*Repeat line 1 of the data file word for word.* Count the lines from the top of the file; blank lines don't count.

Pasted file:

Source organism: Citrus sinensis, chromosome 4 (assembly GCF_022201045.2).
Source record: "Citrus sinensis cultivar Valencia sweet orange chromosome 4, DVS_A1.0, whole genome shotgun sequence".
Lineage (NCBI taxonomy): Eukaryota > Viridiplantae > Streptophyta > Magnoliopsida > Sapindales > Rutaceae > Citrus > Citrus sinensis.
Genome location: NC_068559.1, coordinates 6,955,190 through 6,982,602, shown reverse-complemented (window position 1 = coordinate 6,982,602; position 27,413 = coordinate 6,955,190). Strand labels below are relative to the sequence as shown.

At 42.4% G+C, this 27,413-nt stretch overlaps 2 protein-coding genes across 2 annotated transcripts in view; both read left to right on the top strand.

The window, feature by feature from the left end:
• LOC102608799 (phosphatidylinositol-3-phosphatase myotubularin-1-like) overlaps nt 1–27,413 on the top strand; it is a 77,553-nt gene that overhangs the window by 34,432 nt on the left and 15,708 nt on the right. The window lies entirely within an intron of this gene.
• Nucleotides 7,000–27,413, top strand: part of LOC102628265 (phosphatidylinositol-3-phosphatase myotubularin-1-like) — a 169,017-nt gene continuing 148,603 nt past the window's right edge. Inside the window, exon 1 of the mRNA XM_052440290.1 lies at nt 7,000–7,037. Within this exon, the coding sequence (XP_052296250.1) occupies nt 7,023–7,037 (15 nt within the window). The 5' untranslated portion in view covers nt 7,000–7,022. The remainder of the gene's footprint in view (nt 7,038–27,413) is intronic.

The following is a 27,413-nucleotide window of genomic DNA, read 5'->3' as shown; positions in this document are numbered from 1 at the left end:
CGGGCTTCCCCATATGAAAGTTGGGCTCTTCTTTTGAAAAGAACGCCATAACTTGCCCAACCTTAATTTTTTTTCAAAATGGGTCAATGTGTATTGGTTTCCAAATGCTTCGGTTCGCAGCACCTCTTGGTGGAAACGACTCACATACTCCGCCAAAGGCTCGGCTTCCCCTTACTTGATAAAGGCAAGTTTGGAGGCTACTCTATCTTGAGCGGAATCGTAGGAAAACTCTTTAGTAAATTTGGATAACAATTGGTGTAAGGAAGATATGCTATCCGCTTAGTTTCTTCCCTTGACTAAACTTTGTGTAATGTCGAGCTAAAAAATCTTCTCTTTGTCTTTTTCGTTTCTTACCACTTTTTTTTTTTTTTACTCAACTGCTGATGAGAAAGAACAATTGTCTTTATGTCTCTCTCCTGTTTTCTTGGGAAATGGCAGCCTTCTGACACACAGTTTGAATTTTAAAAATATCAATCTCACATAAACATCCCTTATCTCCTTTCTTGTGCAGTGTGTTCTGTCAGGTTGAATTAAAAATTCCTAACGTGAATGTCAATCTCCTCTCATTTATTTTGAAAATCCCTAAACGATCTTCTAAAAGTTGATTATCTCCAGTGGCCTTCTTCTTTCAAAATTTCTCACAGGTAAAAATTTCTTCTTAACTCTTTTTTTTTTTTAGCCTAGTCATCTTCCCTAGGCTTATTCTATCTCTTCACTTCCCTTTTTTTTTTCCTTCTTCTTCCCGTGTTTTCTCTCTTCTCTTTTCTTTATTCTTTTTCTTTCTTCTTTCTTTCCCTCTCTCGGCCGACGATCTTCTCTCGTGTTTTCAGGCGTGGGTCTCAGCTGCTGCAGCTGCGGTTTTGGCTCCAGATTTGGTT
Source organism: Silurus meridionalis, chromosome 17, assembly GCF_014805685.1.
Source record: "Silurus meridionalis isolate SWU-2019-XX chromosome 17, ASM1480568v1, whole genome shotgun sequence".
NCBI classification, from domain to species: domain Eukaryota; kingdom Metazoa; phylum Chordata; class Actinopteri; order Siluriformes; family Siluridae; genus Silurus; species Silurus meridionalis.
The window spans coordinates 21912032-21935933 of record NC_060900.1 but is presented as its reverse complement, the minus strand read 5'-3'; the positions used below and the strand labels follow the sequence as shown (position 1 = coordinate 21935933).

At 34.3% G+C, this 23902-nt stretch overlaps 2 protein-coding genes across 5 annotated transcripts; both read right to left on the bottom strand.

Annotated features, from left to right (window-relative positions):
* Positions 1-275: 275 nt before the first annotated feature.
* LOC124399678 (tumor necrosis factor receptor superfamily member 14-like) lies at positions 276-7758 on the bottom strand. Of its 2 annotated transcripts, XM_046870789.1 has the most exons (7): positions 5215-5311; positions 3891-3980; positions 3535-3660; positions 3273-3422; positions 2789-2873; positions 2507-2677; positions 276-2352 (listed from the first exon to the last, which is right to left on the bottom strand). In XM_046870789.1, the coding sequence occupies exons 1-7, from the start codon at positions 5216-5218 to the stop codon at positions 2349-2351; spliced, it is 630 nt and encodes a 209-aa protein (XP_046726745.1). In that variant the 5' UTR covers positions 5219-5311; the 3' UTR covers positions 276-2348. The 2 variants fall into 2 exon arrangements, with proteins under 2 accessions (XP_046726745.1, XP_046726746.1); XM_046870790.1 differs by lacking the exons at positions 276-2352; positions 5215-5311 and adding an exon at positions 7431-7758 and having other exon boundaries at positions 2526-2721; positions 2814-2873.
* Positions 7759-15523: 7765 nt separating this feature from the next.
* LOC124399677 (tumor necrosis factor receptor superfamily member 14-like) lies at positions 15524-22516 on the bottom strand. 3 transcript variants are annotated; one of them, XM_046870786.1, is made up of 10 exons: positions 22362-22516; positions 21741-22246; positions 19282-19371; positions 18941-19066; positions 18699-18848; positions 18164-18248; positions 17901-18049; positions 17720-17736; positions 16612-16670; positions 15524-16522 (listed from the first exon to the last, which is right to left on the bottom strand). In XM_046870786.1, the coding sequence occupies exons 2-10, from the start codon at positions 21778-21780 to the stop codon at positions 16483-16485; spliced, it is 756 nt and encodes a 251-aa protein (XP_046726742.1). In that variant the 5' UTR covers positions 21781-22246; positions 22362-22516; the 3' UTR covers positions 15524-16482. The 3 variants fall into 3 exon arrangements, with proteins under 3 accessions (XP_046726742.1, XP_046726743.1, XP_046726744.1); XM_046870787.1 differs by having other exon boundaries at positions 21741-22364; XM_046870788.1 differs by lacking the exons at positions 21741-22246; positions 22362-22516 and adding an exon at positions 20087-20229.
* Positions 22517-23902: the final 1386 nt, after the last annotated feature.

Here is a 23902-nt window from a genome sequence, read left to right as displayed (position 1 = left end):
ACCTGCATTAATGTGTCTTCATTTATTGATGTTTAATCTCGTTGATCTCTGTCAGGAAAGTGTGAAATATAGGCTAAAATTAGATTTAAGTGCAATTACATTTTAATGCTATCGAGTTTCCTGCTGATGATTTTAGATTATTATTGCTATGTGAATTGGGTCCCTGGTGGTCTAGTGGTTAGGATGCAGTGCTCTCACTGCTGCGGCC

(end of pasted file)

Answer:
Source organism: Citrus sinensis, chromosome 4 (assembly GCF_022201045.2).